The shuttle schedule will be between the hours of 9:45 a.m. and 1:45 p.m. every Saturday starting May 13. There will be four pickups at Tangerine Plaza, unless there is a traffic delay: departing the Plaza on the hour at 10 a.m.; 11 a.m.; Noon; and 1 p.m. The mini-shuttle will leave from the Wal-Mart Supercenter on the half-hour: at 10:30 a.m.; 11:30 a.m.; 12:30 p.m.; with the last departure at 1:30 p.m.

A driver will arrive at Tangerine Plaza at 9:45 a.m. and wait for passengers in the parking lot area near the overhang of the former Wal-Mart Neighborhood Store.

Kriseman said the city will distribute “Healthy St. Pete” cloth shopping bags four shuttle passengers along with a voluntary rider survey, to gauge need and usage of the service.

Gwen Graham calls on Rick Scott to veto ‘education-eviscerating’ budget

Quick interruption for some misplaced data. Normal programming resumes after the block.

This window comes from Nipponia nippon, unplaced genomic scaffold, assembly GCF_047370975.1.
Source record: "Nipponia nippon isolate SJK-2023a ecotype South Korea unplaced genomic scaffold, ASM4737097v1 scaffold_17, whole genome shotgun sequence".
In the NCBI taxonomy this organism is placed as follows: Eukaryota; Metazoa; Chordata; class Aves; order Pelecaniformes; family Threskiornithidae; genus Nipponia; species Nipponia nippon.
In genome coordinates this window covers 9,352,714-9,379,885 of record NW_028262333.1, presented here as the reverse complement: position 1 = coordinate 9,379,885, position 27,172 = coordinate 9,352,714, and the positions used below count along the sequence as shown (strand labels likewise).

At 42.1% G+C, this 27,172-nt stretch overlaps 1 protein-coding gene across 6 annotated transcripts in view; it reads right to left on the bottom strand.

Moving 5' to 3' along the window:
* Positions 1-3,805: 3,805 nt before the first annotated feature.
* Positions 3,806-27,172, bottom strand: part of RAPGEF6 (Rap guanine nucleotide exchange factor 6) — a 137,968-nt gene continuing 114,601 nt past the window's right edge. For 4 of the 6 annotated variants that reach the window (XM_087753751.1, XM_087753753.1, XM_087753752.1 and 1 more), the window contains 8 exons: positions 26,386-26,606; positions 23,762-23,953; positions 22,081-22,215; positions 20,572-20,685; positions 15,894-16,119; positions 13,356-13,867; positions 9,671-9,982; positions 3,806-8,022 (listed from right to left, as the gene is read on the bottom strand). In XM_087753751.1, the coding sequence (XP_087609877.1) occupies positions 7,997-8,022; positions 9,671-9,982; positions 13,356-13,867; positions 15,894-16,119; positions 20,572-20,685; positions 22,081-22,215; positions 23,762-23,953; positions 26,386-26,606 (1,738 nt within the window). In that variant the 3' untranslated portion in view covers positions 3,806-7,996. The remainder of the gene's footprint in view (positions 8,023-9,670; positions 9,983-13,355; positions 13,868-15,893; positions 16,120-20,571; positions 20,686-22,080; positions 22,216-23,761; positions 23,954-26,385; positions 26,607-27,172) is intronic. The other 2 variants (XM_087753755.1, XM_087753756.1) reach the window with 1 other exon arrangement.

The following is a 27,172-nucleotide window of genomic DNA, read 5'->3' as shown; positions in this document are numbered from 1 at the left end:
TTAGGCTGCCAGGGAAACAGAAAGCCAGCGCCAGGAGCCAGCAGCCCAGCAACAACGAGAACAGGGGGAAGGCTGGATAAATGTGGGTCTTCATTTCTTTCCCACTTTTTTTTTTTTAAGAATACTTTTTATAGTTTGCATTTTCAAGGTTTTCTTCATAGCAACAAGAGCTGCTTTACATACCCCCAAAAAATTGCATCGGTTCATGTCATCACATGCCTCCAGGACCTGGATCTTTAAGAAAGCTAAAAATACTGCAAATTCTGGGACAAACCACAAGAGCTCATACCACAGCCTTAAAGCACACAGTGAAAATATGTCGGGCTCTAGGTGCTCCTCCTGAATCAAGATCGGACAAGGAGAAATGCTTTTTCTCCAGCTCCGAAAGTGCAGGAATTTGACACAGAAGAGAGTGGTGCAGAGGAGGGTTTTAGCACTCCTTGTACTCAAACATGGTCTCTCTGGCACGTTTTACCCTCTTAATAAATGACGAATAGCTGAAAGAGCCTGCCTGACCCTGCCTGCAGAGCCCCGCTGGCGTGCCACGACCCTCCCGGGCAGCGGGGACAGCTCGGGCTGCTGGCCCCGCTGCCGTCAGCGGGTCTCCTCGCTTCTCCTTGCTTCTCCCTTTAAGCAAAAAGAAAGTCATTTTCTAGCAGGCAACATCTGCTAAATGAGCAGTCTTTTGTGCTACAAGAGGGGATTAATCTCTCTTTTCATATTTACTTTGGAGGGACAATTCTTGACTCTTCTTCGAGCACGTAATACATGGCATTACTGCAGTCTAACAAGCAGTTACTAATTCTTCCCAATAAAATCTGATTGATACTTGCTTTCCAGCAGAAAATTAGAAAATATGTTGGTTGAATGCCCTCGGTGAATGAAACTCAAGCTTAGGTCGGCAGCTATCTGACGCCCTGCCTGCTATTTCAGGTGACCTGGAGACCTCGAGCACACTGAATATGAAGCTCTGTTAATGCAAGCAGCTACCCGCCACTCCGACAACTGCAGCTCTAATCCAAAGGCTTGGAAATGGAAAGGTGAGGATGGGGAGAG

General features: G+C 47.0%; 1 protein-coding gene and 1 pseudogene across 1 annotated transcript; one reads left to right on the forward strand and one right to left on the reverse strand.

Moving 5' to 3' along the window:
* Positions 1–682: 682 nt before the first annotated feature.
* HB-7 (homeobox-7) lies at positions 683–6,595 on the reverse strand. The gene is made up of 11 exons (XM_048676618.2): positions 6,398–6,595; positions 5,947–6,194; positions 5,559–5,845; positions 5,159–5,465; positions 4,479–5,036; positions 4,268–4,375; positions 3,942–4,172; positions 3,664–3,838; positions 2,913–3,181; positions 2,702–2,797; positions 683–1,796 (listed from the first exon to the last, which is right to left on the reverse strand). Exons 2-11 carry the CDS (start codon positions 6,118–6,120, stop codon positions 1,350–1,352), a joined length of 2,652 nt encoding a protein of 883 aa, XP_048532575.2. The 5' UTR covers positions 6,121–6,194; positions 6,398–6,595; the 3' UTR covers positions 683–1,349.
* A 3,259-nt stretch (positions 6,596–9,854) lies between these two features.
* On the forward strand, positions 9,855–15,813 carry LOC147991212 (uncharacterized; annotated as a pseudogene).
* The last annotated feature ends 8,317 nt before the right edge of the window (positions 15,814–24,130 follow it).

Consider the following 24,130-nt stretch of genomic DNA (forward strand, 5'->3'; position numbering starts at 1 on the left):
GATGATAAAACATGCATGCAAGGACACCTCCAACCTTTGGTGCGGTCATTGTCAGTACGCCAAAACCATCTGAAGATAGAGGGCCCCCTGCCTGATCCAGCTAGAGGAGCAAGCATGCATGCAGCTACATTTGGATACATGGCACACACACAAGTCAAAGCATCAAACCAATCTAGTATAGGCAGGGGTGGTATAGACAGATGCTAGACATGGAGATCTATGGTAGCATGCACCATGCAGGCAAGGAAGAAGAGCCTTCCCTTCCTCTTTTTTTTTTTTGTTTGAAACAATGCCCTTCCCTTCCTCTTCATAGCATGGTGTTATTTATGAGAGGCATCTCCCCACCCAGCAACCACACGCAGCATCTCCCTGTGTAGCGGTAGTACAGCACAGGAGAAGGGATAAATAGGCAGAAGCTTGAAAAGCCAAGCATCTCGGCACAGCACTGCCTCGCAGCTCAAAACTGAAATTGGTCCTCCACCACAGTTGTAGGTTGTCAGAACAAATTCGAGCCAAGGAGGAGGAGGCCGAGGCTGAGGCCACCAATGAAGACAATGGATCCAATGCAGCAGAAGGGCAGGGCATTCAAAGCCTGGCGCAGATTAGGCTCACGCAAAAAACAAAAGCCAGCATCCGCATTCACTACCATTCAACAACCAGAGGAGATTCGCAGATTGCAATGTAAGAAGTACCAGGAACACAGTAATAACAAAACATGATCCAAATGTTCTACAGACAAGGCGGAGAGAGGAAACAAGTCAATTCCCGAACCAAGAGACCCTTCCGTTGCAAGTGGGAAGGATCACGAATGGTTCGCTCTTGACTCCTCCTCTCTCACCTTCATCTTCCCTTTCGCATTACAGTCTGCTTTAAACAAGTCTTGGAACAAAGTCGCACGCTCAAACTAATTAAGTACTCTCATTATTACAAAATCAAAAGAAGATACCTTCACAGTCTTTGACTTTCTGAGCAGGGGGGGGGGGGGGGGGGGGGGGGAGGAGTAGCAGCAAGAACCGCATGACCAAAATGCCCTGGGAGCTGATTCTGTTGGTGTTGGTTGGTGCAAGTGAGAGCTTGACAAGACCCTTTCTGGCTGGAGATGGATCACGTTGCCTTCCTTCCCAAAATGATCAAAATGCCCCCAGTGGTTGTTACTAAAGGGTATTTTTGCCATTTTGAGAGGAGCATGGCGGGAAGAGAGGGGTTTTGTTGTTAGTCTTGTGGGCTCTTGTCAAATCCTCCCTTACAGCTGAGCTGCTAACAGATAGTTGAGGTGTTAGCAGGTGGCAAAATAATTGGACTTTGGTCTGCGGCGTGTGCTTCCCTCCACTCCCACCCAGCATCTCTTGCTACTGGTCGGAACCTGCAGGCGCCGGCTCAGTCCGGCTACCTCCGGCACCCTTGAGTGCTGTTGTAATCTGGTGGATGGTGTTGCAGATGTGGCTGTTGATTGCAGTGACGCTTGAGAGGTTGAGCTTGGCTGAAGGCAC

Hours after Florida lawmakers approved the new state spending plan, Gwen Graham is demanding Gov. Rick Scott veto the Legislature’s “education-eviscerating” budget.

In a statement Tuesday morning, the newly announced Democratic candidate for governor said, if elected, she would veto any budget that shortchanges Florida schools in favor of the “education industry.”

“For decades, Floridians have pleaded with their elected officials to support our public schools — but year after year, the legislature and governor abandon their responsibility to our children,” Graham said. “As a mother and PTA president, I saw firsthand how important every dollar is to Florida’s schools.”

Late Monday evening, legislators ended an extended 2017 legislative Session by approving an $83 billion budget for the upcoming fiscal year beginning July 1. Critics argued the proposed spending plan is a significant blow to public education, with a modest $25 increase in PreK-12 schools per-student funding, much less than the $200 increase per student Scott requested.